Forced to run on its own, the Otzma Yehudit Party—considered the most radical of the small parties—received only 80,000 votes in the September, equivalent to nearly two Knesset mandates, but well short of the minimum needed to enter parliament.

While Otzma had already formed an alliance with Jewish Home in the weeks leading up to the deadline, Peretz dissolved the two-party alliance to join New Right and National Union. New Right refused to allow Otzma on the joint ticket, despite pressure from Netanyahu, who sought to ensure that no right-wing votes would be discarded in the upcoming election.

Otzma railed at Jewish Home for breaking its arrangement, as well as the other right-wing factions that excluded it. Its leader, Itamar Ben-Gvir, said following the announcement that “the religious Zionist movement has reached a new low. We did everything possible for there to be total unity, including giving up on spots higher on the list.”

Otzma is now running alone, but is being pressured by Netanyahu to drop out of the race in order to ensure that tens of thousands of right-wing voters will not vote for the party.

‘It’s on us to work harder’

Meanwhile, veteran left-wing parties Labor and Meretz completed a merger to safeguard that neither party falls below the electoral threshold.

Hilik Bar, former Knesset deputy speaker and secretary of the Labor Party, told JNS that “this merger is no small gamble. Labor didn’t want to do it because we differ from Meretz on security and diplomacy, and on some aspects of social issues. But seeing where both parties were standing in the polls, the hope is that the merger will lead to more seats than each party individually. Now it’s on us to work harder and to make that a reality.”

Yet the left-wing also jettisoned a popular young female lawmaker in the process: Stav Shaffir, who left Labor in advance of the September elections to help form the Democratic Union of the Meretz Party and former Israeli Prime Minister Ehud Barak. She was not included in the joint Labor-Meretz list, despite her desire to run again.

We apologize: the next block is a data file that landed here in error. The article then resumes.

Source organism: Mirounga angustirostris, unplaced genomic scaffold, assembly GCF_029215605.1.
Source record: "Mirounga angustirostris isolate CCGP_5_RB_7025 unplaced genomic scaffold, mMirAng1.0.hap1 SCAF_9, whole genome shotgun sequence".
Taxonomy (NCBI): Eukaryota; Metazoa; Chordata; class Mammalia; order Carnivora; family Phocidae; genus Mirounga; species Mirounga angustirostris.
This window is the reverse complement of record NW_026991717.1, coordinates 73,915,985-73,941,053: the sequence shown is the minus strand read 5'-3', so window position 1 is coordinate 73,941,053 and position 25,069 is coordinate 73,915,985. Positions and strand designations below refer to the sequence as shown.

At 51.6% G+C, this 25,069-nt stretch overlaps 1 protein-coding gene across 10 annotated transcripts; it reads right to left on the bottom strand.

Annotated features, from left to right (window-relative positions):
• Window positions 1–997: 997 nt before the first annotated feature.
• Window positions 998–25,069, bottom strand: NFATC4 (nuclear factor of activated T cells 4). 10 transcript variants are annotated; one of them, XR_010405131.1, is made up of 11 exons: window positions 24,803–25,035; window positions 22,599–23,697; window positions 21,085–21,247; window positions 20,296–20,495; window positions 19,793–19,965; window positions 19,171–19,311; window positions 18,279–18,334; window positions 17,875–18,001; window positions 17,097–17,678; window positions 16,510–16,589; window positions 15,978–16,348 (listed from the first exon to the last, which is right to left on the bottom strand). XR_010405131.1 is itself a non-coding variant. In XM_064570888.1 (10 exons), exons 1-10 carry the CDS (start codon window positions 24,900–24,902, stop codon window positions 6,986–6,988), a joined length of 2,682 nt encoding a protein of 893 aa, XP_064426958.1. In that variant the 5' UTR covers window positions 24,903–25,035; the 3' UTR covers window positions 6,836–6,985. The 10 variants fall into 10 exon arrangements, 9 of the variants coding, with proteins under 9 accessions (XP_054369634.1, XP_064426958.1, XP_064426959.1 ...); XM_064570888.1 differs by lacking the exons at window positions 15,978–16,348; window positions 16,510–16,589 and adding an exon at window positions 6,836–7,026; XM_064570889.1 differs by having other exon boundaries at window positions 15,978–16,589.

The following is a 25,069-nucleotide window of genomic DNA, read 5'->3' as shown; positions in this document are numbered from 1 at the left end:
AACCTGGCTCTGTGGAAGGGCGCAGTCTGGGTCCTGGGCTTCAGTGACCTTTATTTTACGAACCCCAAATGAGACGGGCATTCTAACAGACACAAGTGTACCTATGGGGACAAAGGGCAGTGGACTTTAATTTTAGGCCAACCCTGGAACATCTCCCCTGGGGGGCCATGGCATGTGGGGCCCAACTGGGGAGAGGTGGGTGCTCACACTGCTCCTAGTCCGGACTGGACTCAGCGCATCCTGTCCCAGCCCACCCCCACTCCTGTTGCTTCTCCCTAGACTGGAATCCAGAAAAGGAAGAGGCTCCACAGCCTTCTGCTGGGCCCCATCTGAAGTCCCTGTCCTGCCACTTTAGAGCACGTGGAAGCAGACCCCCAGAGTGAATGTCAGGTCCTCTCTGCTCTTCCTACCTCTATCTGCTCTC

“I did whatever I could during the last year to bring about a massive merger of all forces on the left,” Shaffir told JNS. “In my opinion, that is the only way to change the country’s course and for the left to take over the leadership. I believe in bringing the younger generation together with the older parties.”

She added that she is now “paying the personal price” for her efforts, saying “it’s better for me not to run than to attempt an independent run and risk losing seats from our bloc. The fate of the State of Israel is more important than any seat in the Knesset.”

The only other shake-up involved the Israel’s two largest political parties. Ethiopian Knesset member Gadi Yevarkan, who was the 33rd candidate on the Blue and White list, defected to join Likud, which has offered him the 20th seat on its Knesset list. Blue and White received only 33 mandates in the previous election, and Likud received 32.

In total, 30 lists were submitted to the Central Elections Committee, though only eight are expected to cross the threshold to enter the Knesset.